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Power, Sex, Suicide: Mitochondria and the Meaning of Life Paperback – December 11, 2006
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"Full of startling insights into the nature and evolution of life as we know it."--The Economist
About the Author
Dr. Nick Lane is an honorary senior research fellow at University College, London. His first book, Oxygen: the Molecule that made the World, was published to critical acclaim by Oxford University Press in 2002.
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Top Customer Reviews
Lane starts with a brief section on the origin of life, in order to present necessary information about how organisms get usable energy. This strongly supports his claim that something like a mitochondrion is necessary for life to become more complex than bacteria. After that he describes how formerly free-living bacteria could have evolved into the vastly stripped-down mitochondria. Then he builds up a picture of how that partnership led to the complexities of modern organisms. And I really do mean "builds". Each chapter draws on material from earlier chapters, and the picture becomes more complex as you go on. Fortunately, there are frequent recaps of the material you're about to need.
Marvelously, he manages to tell this story in mostly plain English. A little bit of technical language is unavoidable, but I am confident that it will not be a problem for anyone who wasn't already scared off by the word "mitochondrion" in the subtitle.
In addition to power, sex, and suicide, the book also discusses aging. Lane presents his ideas on why current attempts to slow aging don't seem to be working and gives some suggestions for research he finds more promising. This is the culmination of the book and I hope it provokes a lot of thought in readers at all levels of technical knowledge.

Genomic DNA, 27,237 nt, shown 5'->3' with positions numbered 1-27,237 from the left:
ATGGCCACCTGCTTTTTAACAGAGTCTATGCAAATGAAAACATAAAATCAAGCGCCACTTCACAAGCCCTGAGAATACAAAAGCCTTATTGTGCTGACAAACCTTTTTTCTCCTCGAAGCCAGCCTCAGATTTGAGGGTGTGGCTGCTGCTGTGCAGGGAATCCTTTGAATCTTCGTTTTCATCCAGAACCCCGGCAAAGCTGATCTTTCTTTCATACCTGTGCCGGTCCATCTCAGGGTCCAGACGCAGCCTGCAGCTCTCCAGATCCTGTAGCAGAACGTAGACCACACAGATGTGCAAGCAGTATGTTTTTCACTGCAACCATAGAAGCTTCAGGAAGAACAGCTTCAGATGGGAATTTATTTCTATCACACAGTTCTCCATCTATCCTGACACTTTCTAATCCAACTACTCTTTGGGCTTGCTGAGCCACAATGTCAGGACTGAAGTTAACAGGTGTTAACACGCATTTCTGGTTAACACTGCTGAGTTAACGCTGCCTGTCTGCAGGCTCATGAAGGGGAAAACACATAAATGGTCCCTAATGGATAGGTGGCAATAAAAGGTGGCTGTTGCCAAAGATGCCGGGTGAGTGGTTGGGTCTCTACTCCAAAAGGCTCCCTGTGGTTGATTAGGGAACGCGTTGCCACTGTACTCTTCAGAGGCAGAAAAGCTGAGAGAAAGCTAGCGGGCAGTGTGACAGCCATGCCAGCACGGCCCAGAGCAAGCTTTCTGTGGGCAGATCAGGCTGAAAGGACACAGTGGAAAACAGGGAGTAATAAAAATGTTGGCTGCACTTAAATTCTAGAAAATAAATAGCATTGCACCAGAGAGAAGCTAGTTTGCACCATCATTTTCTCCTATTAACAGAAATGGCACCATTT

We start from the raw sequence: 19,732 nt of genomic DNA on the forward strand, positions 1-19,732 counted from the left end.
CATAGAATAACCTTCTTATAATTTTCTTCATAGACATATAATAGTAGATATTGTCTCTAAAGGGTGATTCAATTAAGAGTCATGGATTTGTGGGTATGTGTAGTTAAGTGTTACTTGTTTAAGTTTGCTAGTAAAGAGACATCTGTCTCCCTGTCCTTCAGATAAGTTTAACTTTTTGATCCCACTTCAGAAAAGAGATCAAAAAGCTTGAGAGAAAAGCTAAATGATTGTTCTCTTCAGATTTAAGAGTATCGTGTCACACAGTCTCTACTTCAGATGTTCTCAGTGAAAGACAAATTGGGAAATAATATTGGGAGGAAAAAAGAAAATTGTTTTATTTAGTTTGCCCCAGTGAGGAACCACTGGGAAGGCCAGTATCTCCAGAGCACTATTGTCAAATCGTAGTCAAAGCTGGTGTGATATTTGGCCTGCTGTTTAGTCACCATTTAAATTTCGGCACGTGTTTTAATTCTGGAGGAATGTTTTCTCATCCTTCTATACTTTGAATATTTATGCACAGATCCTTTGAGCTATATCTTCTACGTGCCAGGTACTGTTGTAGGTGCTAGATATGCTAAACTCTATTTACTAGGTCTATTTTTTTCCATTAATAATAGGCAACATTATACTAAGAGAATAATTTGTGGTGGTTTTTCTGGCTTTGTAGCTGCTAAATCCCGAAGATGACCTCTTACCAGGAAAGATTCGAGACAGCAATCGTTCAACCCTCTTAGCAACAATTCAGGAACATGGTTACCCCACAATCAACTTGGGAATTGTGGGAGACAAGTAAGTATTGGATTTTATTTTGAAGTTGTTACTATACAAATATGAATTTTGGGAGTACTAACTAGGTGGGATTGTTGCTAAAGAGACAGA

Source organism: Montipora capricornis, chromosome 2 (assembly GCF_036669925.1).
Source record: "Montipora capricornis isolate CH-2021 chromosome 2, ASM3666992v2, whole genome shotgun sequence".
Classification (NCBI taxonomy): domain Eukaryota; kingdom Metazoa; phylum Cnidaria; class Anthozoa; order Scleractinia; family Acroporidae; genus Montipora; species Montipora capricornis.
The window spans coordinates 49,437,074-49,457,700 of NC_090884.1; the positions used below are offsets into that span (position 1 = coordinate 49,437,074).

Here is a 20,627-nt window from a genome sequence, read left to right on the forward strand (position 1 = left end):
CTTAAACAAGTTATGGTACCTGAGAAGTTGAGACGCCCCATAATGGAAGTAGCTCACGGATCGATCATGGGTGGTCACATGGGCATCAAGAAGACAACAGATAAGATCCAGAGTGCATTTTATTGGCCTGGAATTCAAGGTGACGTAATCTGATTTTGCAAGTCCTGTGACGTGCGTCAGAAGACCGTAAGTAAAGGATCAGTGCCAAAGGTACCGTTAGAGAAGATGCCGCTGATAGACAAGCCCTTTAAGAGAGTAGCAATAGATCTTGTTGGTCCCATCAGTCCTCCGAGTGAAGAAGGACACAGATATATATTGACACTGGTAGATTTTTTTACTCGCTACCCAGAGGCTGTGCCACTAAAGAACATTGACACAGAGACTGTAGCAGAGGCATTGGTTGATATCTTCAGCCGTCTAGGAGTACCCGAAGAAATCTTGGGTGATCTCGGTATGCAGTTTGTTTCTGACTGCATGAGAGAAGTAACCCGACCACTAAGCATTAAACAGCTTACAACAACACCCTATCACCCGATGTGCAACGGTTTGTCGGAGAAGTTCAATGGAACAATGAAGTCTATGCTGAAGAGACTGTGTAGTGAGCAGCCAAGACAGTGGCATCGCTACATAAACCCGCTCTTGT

[Original review 14 Dec 2005; "powerhouse" comment added 25 Jan 2006.]
It might be worth buying a copy for everyone in the local high school's biology course, in hopes that 2 or 3 people would read it, then be inspired and motivated to study hard toward real science.
How can one not be excited by the quest for a Last Universal Common Ancestor, whether there be one or more? How can one not be fascinated by a reprise on mitochondria, which in (even a very good) high school biology course 36 years ago were too glibly termed "the powerhouse of the cell" (but did we really know much more than this about them)? We now have specific and wonderous mechanisms of energetics, a possibility of discernable origins and history, and a convincing argument for a fundamental and perhaps unique point of departure from the all-microscopic and limited prokaryotic world, toward eukaryotes and rich and complex life.
Lane presents his opinions and speculation in addition to settled science, but these are clearly and responsibly identified. In several instances, opposing views are noted in sufficient detail to allow one to investigate another side of the argument. A Further Reading bibliography cites original journal papers.